It's established wisdom to hash password multiple times with a salt to increase the time it takes per brute force iteration. At the same time (unless the algorithm guarantees otherwise) there's a minuscule but non-zero chance of ending up with a fixed point or cycle, whereby (for example)

hash(hash(hash_so_far + salt) + salt) = hash(hash_so_far + salt)


hash(hash(hash(hash_so_far + salt) + salt) + salt) = hash(hash_so_far + salt)


Such identities or short* cycles would be security black holes - more iterations wouldn't mean harder to crack - and an algorithm where such cycles are common would be worse than useless, leading to a couple obvious questions:

  • Are the mean and median cycle lengths known for common algorithms such as MD* and SHA-*?
  • Are there useful* algorithms which guarantee that the smallest cycle is the entire output space?

* AFAICT, any useful hashing algorithm (finite output, deterministic) would have at least one "trivial" cycle, when the output space has been exhausted.

  • 1
    As a succinct answer-as-comment, if a hash algorithm is demonstrated to have this property, called "sticky-state", it is understood to be insecure. KDFs are built on top of secure hashes that have no known cyclical states, and are rigorously tested both theoretically and empirically to ensure that the derivation process itself does not produce cyclical state.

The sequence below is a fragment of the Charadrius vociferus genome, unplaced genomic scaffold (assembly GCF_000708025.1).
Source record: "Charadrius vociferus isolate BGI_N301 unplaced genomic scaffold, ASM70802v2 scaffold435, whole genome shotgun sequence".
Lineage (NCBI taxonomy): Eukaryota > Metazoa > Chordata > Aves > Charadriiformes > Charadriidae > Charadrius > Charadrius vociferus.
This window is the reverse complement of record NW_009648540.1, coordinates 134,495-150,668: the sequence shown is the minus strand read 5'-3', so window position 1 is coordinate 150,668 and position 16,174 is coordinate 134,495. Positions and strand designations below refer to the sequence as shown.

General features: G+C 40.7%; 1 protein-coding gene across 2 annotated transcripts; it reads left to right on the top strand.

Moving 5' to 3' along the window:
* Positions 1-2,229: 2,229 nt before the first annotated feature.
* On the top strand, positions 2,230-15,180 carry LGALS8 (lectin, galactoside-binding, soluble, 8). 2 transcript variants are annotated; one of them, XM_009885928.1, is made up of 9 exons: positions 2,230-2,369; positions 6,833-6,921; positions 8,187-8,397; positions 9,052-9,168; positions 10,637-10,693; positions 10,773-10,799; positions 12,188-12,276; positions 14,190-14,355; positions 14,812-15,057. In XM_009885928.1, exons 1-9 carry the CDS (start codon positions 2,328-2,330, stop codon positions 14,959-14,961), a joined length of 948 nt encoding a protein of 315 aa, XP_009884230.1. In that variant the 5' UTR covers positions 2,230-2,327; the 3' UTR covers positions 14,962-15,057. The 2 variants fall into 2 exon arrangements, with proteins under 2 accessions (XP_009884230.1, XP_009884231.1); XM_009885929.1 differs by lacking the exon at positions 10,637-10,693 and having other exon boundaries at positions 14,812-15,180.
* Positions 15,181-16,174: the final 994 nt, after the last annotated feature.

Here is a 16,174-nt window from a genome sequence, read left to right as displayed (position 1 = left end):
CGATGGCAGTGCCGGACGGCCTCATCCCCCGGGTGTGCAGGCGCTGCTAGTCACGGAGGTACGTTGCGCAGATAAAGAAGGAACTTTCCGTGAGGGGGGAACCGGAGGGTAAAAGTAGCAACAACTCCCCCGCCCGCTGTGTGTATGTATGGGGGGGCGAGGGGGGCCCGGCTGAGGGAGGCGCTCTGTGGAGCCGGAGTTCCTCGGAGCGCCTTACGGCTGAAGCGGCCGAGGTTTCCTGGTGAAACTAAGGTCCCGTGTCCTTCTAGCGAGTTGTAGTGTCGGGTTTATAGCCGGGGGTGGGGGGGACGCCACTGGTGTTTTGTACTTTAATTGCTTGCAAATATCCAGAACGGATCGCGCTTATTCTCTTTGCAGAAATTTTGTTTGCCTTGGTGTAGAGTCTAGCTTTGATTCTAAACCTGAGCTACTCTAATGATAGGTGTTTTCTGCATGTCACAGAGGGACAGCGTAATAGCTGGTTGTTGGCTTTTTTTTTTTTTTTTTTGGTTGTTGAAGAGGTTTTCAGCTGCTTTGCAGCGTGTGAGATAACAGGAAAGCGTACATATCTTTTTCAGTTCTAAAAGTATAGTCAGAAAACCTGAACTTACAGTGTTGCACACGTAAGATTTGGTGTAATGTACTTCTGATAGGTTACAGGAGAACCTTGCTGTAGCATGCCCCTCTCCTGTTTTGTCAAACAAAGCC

– KeithS
    Commented Dec 27, 2012 at 16:13

1 Answer 1


Suppose that you have a pseudorandom function with an output of n bits. A good hash function with a given salt ought to behave like a PRF.

The general, average structure of a PRF, with regards to repeated application, is to have one big "cycle": if you hash and rehash repeatedly, you will, at some point, enter a cycle and obtain a value which you already encountered. The average length of the cycle will be about 2n/2. The number of steps you will have to perform before reaching the cycle will be also about 2n/2. Almost all initial values will bring you, ultimately, to this inner cycle. There can be a few initial values which will not lead you to this cycle; there could even be some fixed points (there is a probability of 63.2% that there exists at least one fixed point); but the number of such potentially troublesome points will be no more, on average, than 2n/2.

To sum up, if n is large enough that a probability of 2-n/2 can be neglected, then things are fine. In particular, if n = 256 (you are using SHA-256), then you can stop worrying. Even with MD5 (n = 128), short cycles are sufficiently rare that they will not imply any actual security issue.

A full-space cycle would mean that your hash function is not a PRF, but a permutation -- and a permutation with only one cycle. Building a one-way permutation is possible, but quite harder than a one-way function for which it seems that you can just throw together some bitwise operations and rotations; for a permutation, you need mathematics (e.g. with exponentiation modulo a non-prime integer) and this will imply some extra trouble (the permutation will be on average one-way, but there may be values for which it will not be).

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